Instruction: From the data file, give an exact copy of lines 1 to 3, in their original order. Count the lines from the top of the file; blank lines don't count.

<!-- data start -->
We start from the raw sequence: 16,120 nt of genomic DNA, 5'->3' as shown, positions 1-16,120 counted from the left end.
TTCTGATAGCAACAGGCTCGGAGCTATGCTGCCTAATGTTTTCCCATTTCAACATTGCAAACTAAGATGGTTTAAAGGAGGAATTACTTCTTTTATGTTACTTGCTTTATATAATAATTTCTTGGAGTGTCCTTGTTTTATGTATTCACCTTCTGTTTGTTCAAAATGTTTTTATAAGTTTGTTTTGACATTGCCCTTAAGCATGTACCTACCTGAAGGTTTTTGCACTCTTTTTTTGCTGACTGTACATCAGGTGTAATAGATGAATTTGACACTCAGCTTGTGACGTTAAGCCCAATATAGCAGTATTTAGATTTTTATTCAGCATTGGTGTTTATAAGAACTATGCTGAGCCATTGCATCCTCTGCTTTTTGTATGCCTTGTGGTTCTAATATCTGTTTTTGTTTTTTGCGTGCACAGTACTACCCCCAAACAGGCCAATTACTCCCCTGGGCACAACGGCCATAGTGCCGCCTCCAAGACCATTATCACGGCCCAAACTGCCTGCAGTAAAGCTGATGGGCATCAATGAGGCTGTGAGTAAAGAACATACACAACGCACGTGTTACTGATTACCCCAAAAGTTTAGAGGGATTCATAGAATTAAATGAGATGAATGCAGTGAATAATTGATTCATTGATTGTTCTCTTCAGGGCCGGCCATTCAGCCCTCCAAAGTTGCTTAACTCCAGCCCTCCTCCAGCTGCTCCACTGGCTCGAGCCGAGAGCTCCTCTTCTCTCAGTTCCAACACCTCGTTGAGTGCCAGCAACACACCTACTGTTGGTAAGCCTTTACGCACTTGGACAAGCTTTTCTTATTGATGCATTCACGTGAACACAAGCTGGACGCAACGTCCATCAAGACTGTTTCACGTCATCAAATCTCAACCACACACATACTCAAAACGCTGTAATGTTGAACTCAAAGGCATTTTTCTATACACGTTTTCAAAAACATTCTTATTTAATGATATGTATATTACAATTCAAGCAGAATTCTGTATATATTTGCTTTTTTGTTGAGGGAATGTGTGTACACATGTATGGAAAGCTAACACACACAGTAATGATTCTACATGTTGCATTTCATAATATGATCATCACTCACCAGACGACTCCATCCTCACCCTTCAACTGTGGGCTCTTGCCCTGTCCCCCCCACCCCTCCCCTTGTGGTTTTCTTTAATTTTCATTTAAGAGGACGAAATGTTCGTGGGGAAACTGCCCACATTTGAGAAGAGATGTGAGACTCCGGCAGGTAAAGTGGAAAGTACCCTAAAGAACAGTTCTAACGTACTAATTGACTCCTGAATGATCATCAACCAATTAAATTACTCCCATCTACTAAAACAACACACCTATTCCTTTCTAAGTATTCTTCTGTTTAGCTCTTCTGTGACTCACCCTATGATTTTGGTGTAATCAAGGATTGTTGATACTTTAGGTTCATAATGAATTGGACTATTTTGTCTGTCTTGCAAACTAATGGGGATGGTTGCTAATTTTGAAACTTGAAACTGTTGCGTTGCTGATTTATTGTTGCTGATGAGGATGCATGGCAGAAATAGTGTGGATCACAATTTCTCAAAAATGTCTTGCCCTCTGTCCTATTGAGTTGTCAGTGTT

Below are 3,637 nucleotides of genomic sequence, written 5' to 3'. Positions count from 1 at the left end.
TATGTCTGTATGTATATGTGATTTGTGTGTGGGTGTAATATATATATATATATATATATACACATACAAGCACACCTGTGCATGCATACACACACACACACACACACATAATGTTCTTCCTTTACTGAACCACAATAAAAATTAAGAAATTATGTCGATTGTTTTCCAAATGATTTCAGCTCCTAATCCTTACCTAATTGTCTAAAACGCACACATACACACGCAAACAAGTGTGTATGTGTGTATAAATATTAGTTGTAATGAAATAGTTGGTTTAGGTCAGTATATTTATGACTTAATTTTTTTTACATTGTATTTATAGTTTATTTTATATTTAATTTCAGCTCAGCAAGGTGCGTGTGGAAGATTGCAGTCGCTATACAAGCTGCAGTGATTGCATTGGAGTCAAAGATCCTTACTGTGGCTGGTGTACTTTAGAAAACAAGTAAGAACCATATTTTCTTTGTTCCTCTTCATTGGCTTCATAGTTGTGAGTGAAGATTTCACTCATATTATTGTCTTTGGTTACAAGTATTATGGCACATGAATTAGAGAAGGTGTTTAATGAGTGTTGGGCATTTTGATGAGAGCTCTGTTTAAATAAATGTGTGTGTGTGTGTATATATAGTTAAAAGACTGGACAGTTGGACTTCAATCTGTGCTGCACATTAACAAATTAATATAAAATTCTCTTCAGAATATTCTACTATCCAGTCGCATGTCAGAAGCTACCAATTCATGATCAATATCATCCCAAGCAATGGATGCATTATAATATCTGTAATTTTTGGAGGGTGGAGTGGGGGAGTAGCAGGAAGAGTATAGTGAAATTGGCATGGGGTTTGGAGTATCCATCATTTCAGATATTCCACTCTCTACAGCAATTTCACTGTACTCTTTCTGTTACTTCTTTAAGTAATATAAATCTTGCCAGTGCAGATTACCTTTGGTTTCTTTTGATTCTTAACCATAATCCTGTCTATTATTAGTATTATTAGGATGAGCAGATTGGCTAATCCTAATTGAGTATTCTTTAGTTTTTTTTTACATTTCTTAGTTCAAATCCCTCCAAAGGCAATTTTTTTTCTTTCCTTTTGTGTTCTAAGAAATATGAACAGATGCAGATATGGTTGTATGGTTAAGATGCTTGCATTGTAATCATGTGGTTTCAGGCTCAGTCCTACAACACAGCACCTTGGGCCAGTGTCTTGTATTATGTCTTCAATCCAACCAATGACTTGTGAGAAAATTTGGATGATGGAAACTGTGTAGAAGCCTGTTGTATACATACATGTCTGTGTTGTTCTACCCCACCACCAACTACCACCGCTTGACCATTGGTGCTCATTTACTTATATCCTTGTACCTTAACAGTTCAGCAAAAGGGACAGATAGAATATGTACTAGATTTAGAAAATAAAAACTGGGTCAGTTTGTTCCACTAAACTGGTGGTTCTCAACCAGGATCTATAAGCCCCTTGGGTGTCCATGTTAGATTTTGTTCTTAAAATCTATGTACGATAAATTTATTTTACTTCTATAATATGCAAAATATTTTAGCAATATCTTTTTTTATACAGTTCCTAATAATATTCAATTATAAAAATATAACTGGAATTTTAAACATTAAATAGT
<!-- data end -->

We start from the raw sequence: 16,120 nt of genomic DNA, 5'->3' as shown, positions 1-16,120 counted from the left end.
TTCTGATAGCAACAGGCTCGGAGCTATGCTGCCTAATGTTTTCCCATTTCAACATTGCAAACTAAGATGGTTTAAAGGAGGAATTACTTCTTTTATGTTACTTGCTTTATATAATAATTTCTTGGAGTGTCCTTGTTTTATGTATTCACCTTCTGTTTGTTCAAAATGTTTTTATAAGTTTGTTTTGACATTGCCCTTAAGCATGTACCTACCTGAAGGTTTTTGCACTCTTTTTTTGCTGACTGTACATCAGGTGTAATAGATGAATTTGACACTCAGCTTGTGACGTTAAGCCCAATATAGCAGTATTTAGATTTTTATTCAGCATTGGTGTTTATAAGAACTATGCTGAGCCATTGCATCCTCTGCTTTTTGTATGCCTTGTGGTTCTAATATCTGTTTTTGTTTTTTGCGTGCACAGTACTACCCCCAAACAGGCCAATTACTCCCCTGGGCACAACGGCCATAGTGCCGCCTCCAAGACCATTATCACGGCCCAAACTGCCTGCAGTAAAGCTGATGGGCATCAATGAGGCTGTGAGTAAAGAACATACACAACGCACGTGTTACTGATTACCCCAAAAGTTTAGAGGGATTCATAGAATTAAATGAGATGAATGCAGTGAATAATTGATTCATTGATTGTTCTCTTCAGGGCCGGCCATTCAGCCCTCCAAAGTTGCTTAACTCCAGCCCTCCTCCAGCTGCTCCACTGGCTCGAGCCGAGAGCTCCTCTTCTCTCAGTTCCAACACCTCGTTGAGTGCCAGCAACACACCTACTGTTGGTAAGCCTTTACGCACTTGGACAAGCTTTTCTTATTGATGCATTCACGTGAACACAAGCTGGACGCAACGTCCATCAAGACTGTTTCACGTCATCAAATCTCAACCACACACATACTCAAAACGCTGTAATGTTGAACTCAAAGGCATTTTTCTATACACGTTTTCAAAAACATTCTTATTTAATGATATGTATATTACAATTCAAGCAGAATTCTGTATATATTTGCTTTTTTGTTGAGGGAATGTGTGTACACATGTATGGAAAGCTAACACACACAGTAATGATTCTACATGTTGCATTTCATAATATGATCATCACTCACCAGACGACTCCATCCTCACCCTTCAACTGTGGGCTCTTGCCCTGTCCCCCCCACCCCTCCCCTTGTGGTTTTCTTTAATTTTCATTTAAGAGGACGAAATGTTCGTGGGGAAACTGCCCACATTTGAGAAGAGATGTGAGACTCCGGCAGGTAAAGTGGAAAGTACCCTAAAGAACAGTTCTAACGTACTAATTGACTCCTGAATGATCATCAACCAATTAAATTACTCCCATCTACTAAAACAACACACCTATTCCTTTCTAAGTATTCTTCTGTTTAGCTCTTCTGTGACTCACCCTATGATTTTGGTGTAATCAAGGATTGTTGATACTTTAGGTTCATAATGAATTGGACTATTTTGTCTGTCTTGCAAACTAATGGGGATGGTTGCTAATTTTGAAACTTGAAACTGTTGCGTTGCTGATTTATTGTTGCTGATGAGGATGCATGGCAGAAATAGTGTGGATCACAATTTCTCAAAAATGTCTTGCCCTCTGTCCTATTGAGTTGTCAGTGTT

Below are 3,637 nucleotides of genomic sequence, written 5' to 3'. Positions count from 1 at the left end.